god dontAugust Wilson’s play Seven Guitars depicts the tragic death of a black blues musician unable to take advantage of his stardom because he can’t get his guitar out of the pawnshop so that he might return to Chicago and record another hit single on a better contract. The play is set in 1948, a year after real-life inspiration Blind Willie Johnson, the gravely voiced musician eulogized in the new tribute album God Don’t Never Change: The Songs of Blind Willie Johnson, succumbed to pneumonia while living in the ashes of a house that had burned down a week earlier. Despite having recorded thirty songs, Johnson died broke, famously using wet newspaper as blankets during his final days.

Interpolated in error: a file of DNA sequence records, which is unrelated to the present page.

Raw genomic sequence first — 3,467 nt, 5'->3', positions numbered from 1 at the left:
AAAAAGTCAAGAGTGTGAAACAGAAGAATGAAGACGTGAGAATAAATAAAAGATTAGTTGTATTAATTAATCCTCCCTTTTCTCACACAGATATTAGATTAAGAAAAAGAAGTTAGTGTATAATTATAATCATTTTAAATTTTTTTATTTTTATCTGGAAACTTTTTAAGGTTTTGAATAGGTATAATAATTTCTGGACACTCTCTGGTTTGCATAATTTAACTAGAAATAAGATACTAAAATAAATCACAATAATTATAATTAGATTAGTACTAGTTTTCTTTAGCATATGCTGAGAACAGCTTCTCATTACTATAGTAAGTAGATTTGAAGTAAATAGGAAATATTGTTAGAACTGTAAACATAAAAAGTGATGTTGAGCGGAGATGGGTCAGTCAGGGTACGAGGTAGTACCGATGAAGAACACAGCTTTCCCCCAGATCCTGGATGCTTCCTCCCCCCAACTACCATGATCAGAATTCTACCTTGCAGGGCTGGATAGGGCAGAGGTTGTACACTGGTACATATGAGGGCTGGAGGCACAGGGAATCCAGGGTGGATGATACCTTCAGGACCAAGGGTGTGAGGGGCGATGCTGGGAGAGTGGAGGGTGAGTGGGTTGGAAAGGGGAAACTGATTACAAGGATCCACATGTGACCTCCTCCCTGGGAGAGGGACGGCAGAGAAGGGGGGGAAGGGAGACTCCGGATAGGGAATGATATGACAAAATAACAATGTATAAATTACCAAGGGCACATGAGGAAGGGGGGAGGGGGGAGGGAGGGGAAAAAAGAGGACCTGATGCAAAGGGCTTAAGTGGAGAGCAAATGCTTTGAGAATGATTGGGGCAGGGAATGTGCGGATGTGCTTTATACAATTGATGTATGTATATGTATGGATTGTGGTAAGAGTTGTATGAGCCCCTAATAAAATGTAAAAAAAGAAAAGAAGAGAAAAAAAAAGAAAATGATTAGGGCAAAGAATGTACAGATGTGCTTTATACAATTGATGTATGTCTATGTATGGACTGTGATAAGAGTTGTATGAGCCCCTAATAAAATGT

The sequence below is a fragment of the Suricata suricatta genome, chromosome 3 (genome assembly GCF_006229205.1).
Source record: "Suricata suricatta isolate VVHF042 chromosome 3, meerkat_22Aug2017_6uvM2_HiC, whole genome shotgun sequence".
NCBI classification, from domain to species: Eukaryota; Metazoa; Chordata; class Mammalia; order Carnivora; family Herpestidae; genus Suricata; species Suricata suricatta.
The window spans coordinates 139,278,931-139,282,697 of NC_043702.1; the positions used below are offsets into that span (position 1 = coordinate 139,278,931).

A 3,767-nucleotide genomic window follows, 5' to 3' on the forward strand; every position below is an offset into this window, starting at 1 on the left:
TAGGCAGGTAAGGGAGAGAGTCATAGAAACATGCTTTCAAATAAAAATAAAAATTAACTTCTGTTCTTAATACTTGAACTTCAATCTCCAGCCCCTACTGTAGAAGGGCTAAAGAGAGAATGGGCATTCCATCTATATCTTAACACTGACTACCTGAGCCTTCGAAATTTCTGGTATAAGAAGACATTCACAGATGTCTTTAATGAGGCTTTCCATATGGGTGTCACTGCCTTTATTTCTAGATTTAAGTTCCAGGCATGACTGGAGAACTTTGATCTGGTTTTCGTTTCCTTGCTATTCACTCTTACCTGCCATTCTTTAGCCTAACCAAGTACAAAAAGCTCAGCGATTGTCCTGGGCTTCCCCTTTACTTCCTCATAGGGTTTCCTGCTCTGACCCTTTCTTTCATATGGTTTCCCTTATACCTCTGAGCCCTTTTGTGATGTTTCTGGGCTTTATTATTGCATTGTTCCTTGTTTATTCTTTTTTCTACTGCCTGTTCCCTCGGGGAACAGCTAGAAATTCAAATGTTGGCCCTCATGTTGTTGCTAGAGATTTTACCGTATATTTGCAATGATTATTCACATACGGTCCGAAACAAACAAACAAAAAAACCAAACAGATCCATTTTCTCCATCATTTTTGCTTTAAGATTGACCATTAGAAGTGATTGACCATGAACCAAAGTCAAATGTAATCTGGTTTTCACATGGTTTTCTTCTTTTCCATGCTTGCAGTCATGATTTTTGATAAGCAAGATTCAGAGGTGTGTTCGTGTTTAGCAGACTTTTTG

There are a million ways to evaluate God Don’t Never Change; most of them, I think, will settle on the fact that it will likely go down as one of the best American roots albums of 2016. I think so too. However, the lengthy discussion that follows will not just be about the incredible music of Blind Willie Johnson or even the deserving covers featured on this album. In what is perhaps a risky move in the world of music criticism, I want to frame my discussion of this album around issues of race and culture because we are a site dedicated to covers: the origins of the blues raise questions germane to any discussion of what it means to cover songs belonging to a genre that originally existed to give voice to the experiences and suffering of a specific group of people.